9. Y. Lim, K. Hong, H. Kim, H.-E. Kim, E.-Y. Chang, S. Lee, T. Kim, J. Nam, H.-G. Choo, J. Kim, and J. Hahn, “360-degree tabletop electronic holographic display,” Opt. Express 24(22), 24999–25009 (2016). [CrossRef]   [PubMed]  

10. J. Jia, J. Chen, J. Yao, and D. Chu, “A scalable diffraction-based scanning 3D colour video display as demonstrated by using tiled gratings and a vertical diffuser,” Sci. Rep. 7(1), 44656 (2017). [CrossRef]   [PubMed]  

11. Y. Sando, D. Barada, and T. Yatagai, “Full-color holographic 3D display with horizontal full viewing zone by spatiotemporal-division multiplexing,” Appl. Opt. 57(26), 7622–7626 (2018). [CrossRef]   [PubMed]  

12. J. Li, Q. Smithwick, and D. Chu, “Full bandwidth dynamic coarse integral holographic displays with large field of view using a large resonant scanner and a galvanometer scanner,” Opt. Express 26(13), 17459–17476 (2018). [CrossRef]   [PubMed]  

13. H. Zhang, J. Xie, J. Liu, and Y. Wang, “Elimination of a zero-order beam induced by a pixelated spatial light modulator for holographic projection,” Appl. Opt. 48(30), 5834–5841 (2009). [CrossRef]   [PubMed]  

14. D. Wang, C. Liu, L. Li, X. Zhou, and Q.-H. Wang, “Adjustable liquid aperture to eliminate undesirable light in holographic projection,” Opt. Express 24(3), 2098–2105 (2016). [CrossRef]   [PubMed]  

15. J. Burch, “A computer algorithm for the synthesis of spatial frequency filters,” Proc. IEEE 55(4), 599–601 (1967). [CrossRef]  

16. M. E. Lucente, “Optimization of hologram computation for real-time display,” in Practical Holography VI, (International Society for Optics and Photonics, 1992), 32–44.

17. E. Cuche, P. Marquet, and C. Depeursinge, “Spatial filtering for zero-order and twin-image elimination in digital off-axis holography,” Appl. Opt. 39(23), 4070–4075 (2000). [CrossRef]   [PubMed]  

18. E. N. Leith and J. Upatnieks, “Reconstructed Wavefronts and Communication Theory*,” J. Opt. Soc. Am. 52(10), 1123–1130 (1962). [CrossRef]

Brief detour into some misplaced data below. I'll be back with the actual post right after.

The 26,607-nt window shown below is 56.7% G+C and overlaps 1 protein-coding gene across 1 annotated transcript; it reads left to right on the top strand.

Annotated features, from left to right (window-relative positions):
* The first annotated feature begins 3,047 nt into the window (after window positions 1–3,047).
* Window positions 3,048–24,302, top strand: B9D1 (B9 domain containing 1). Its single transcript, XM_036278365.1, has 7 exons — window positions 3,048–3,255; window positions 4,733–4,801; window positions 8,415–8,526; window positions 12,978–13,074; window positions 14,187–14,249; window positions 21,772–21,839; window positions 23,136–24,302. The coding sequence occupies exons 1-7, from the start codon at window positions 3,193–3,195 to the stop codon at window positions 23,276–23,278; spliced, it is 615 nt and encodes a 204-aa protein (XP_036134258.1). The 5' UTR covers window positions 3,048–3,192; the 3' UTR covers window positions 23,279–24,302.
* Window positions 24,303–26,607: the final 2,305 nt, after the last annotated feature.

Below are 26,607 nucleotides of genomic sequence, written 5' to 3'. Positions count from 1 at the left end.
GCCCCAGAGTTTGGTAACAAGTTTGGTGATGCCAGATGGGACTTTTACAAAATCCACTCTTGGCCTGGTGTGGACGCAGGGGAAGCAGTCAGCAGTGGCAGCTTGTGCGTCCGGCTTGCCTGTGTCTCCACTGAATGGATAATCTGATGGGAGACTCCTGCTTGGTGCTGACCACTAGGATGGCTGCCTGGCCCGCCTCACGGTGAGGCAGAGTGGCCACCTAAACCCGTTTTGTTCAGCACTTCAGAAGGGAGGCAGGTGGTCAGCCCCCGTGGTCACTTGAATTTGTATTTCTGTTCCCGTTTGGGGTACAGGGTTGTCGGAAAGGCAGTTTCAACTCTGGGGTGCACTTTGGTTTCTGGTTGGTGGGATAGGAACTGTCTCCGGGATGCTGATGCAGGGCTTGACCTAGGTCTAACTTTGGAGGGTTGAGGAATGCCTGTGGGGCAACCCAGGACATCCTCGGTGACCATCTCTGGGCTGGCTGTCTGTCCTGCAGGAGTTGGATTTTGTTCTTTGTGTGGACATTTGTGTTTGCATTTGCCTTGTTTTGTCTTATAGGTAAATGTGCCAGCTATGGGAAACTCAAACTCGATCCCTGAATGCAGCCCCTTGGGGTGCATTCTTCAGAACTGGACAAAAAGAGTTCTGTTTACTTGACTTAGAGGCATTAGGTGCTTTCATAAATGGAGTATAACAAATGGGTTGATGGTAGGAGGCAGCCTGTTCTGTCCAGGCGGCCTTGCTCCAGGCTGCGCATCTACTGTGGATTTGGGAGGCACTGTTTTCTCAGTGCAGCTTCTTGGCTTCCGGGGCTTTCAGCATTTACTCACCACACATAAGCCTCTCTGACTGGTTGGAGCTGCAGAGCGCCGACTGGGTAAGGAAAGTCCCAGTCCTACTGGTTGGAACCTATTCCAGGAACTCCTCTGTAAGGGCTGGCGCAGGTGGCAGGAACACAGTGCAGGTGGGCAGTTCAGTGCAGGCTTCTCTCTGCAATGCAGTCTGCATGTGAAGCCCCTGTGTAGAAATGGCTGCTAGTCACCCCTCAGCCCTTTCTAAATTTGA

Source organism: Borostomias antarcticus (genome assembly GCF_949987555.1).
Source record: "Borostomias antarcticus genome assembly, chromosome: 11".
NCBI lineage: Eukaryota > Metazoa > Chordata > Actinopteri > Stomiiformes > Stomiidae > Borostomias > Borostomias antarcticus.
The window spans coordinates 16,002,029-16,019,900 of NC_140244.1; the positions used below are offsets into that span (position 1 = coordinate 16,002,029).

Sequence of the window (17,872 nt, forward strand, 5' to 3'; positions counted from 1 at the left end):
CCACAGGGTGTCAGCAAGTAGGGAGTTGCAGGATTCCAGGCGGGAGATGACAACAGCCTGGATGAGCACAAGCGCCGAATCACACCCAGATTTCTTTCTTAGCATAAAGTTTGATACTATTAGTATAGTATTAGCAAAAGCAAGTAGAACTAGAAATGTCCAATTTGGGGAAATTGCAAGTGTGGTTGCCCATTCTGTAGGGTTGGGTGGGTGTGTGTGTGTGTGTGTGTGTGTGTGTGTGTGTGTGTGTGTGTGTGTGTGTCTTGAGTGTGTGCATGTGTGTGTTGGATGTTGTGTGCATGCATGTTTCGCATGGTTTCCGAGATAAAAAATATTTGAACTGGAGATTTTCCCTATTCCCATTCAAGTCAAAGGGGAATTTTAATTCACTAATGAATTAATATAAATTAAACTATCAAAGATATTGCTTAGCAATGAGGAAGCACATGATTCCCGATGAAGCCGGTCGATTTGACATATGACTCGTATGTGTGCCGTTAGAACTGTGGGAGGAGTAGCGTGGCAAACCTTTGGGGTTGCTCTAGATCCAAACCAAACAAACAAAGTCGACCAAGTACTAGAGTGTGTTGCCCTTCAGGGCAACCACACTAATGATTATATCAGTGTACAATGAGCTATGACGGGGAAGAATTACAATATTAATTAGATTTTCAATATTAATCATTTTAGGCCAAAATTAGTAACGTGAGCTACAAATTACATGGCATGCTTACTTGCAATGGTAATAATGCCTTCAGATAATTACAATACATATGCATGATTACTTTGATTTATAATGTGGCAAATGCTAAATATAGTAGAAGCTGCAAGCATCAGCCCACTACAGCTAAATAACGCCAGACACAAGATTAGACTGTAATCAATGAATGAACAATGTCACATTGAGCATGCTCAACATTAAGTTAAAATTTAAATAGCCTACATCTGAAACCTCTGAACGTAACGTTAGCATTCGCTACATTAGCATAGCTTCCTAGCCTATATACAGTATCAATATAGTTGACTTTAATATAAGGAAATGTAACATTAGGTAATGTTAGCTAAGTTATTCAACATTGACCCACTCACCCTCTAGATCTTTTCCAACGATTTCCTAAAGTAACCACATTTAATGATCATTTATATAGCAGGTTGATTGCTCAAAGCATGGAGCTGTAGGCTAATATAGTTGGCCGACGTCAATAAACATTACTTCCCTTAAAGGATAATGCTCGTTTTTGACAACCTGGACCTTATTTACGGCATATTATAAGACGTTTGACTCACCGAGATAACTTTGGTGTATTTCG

19. U. Schnars and W. P. Jüptner, “Digital recording and numerical reconstruction of holograms,” Meas. Sci. Technol. 13(9), R85–R101 (2002). [CrossRef]  

20. M. K. Kim, “Principles and techniques of digital holographic microscopy,” SPIE Rev. 1, 018005 (2010).

21. K. Matsushima and S. Nakahara, “Extremely high-definition full-parallax computer-generated hologram created by the polygon-based method,” Appl. Opt. 48(34), H54–H63 (2009). [CrossRef]   [PubMed]  

22. H. Zhang, Y. Zhao, L. Cao, and G. Jin, “Fully computed holographic stereogram based algorithm for computer-generated holograms with accurate depth cues,” Opt. Express 23(4), 3901–3913 (2015). [CrossRef]   [PubMed]  

23. A. Lohmann, “Optische Einseitenbandübertragung Angewandt auf das Gabor-Mikroskop,” Opt. Acta (Lond.) 3(2), 97–99 (1956). [CrossRef]  

24. O. Bryngdahl and A. Lohmann, “Single-Sideband Holography*,” J. Opt. Soc. Am. 58(5), 620–624 (1968). [CrossRef]  

25. R. W. Meier, “Twin-Image Elimination in Holography Using Single-Sideband Waves,” J. Opt. Soc. Am. 59(3), 358–359 (1969). [CrossRef]  

26. T. Mishina, F. Okano, and I. Yuyama, “Time-alternating method based on single-sideband holography with half-zone-plate processing for the enlargement of viewing zones,” Appl. Opt. 38(17), 3703–3713 (1999). [CrossRef]   [PubMed]  

27. Y. Takaki and Y. Tanemoto, “Band-limited zone plates for single-sideband holography,” Appl. Opt. 48(34), H64–H70 (2009). [CrossRef]   [PubMed]  

28. T. Senoh, T. Mishina, K. Yamamoto, R. Oi, and T. Kurita, “Viewing-zone-angle-expanded color electronic holography system using ultra-high-definition liquid crystal displays with undesirable light elimination,” J. Disp. Technol. 7(7), 382–390 (2011). [CrossRef]  

29. T. Kurihara and Y. Takaki, “Shading of a computer-generated hologram by zone plate modulation,” Opt. Express 20(4), 3529–3540 (2012). [CrossRef]   [PubMed]  

30. Y. Takaki and Y. Hayashi, “Elimination of conjugate image for holograms using a resolution redistribution optical system,” Appl. Opt. 47(24), 4302–4308 (2008). [CrossRef]   [PubMed]  

31. N. Okada, T. Shimobaba, Y. Ichihashi, R. Oi, K. Yamamoto, M. Oikawa, T. Kakue, N. Masuda, and T. Ito, “Band-limited double-step Fresnel diffraction and its application to computer-generated holograms,” Opt. Express 21(7), 9192–9197 (2013). [CrossRef]   [PubMed]  

32. Y. Zhao, L. Cao, H. Zhang, D. Kong, and G. Jin, “Accurate calculation of computer-generated holograms using angular-spectrum layer-oriented method,” Opt. Express 23(20), 25440–25449 (2015). [CrossRef]   [PubMed]  

33. H. Zhang, Q. Tan, and G. Jin, “Holographic display system of a three-dimensional image with distortion-free magnification and zero-order elimination,” Opt. Eng. 51, 075801 (2012).

34. K. Matsushima, “Computer-generated holograms for three-dimensional surface objects with shade and texture,” Appl. Opt. 44(22), 4607–4614 (2005). [CrossRef]   [PubMed]  

35. T. Shimobaba and T. Ito, “Random phase-free computer-generated hologram,” Opt. Express 23(7), 9549–9554 (2015). [CrossRef]   [PubMed]  

References

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  1. S. A. Benton and V. M. Bove, Holographic imaging (John Wiley & Sons, 2008).